7 Useful Google Analytics 4 Metrics

7 Useful Google Analytics 4 Metrics


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Google Analytics 4, or GA4, is a fantastic tool for user-behavior analysis.
It can provide all the data you need for tracking user interactions.
But as you gather insights and make improvements to your website, how can you measure success?
You need a set of metrics to track your progress toward your goals, whether sales, marketing, or something else. But with so many potential metrics available, which should you choose?
Here’s a list of some of the best GA4 metrics for keeping up with your progress.
Note that we are talking about Google Analytics 4, the latest version of the tool. Some metrics are present in the previous version (Universal Analytics), but many new metrics have been added.
1. Users

Let’s start with a basic but extremely useful metric: the total number of users coming to your website.
It’s a crucial piece of information for every online business: As you make site improvements and try to boost your search engine results page (SERP) rankings? Are your efforts paying off with increased visitors?
As well as providing you with the overall number of users coming to your site, GA4 gives you the number of new users, which is crucial for helping you understand whether you’re growing your website’s reach or you have a bunch of repeat visitors.
The users metric should always be supported by other metrics. For example, it might show you that your user numbers have dropped, but it doesn’t help you understand why that happened.
2. Engagement Rate

If your total number of users is dropping, the engagement rate metric might help you find the reason. Engagement rate tells you the percentage of engaged sessions taking place on your site.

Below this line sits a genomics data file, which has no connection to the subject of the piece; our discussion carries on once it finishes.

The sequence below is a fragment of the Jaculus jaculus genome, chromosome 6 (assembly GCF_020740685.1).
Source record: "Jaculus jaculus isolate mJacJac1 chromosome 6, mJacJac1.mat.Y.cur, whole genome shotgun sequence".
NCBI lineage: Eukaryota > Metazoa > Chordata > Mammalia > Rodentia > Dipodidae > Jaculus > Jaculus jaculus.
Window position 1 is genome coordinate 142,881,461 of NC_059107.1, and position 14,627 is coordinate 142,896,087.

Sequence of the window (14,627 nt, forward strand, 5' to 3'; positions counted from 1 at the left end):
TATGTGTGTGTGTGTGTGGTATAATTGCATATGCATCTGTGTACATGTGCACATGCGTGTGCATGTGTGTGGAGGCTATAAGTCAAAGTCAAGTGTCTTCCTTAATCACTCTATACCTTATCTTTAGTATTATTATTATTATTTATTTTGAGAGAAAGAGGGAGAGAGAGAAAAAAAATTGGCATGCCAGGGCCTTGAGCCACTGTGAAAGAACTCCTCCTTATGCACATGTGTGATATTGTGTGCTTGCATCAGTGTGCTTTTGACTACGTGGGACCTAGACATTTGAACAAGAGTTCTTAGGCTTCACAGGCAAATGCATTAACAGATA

An engaged session is defined as any session that…

Lasted longer than 10 seconds
Contained a conversion event
Involved at least two pageviews or screen views

Engagement rate is calculated by dividing the number of engaged sessions by the total number of sessions.
This metric can be useful for various dimensions, such as organic video or email traffic.
Let’s go back to the earlier example of a drop in total users. A low engagement rate might indicate that your content is not that interesting and so it’s not moving visitors to take action. As you tweak content and the engagement rate improves, you might also get a boost in total users.
Hiring a Web developer to make your website user-friendly can positively influence the engagement rate.
If any of that sounds familiar to you, it’s because engagement rate is a replacement for an old Universal Analytics feature: bounce rate, which told you the number of users who left your site after viewing only one page.
Of course, that feature had limited usefulness. A high bounce rate might have meant that users were not interested in your site. But it could also have meant that they found what they wanted and left.
Engagement rate provides a more in-depth form of user behavior analysis. If users leave quickly but first trigger a conversion event, they’re no longer considered disengaged.
3. Event Count

Event count is one of the GA4 metrics to keep an eye on. Every user interaction in GA4 is classified as an event. Event count is a useful way of tracking the events that matter to you.
The metric also gives a stronger insight into user behavior. The most popular events give you a better idea of which aspects of your site users are attracted to. Keeping an eye on this metric is a great way to know where you should be making site improvements.
4. Conversions

A great thing about GA4 is that any event can be marked as a conversion. Is a certain event critical for meeting your website goals? You can mark it as a conversion so that the event is tracked in your reports.
Let’s say you’re running a specific product promotion on your website. You can create a “view promotion” event and mark it as a conversion to better track the number of users landing on your promotion page.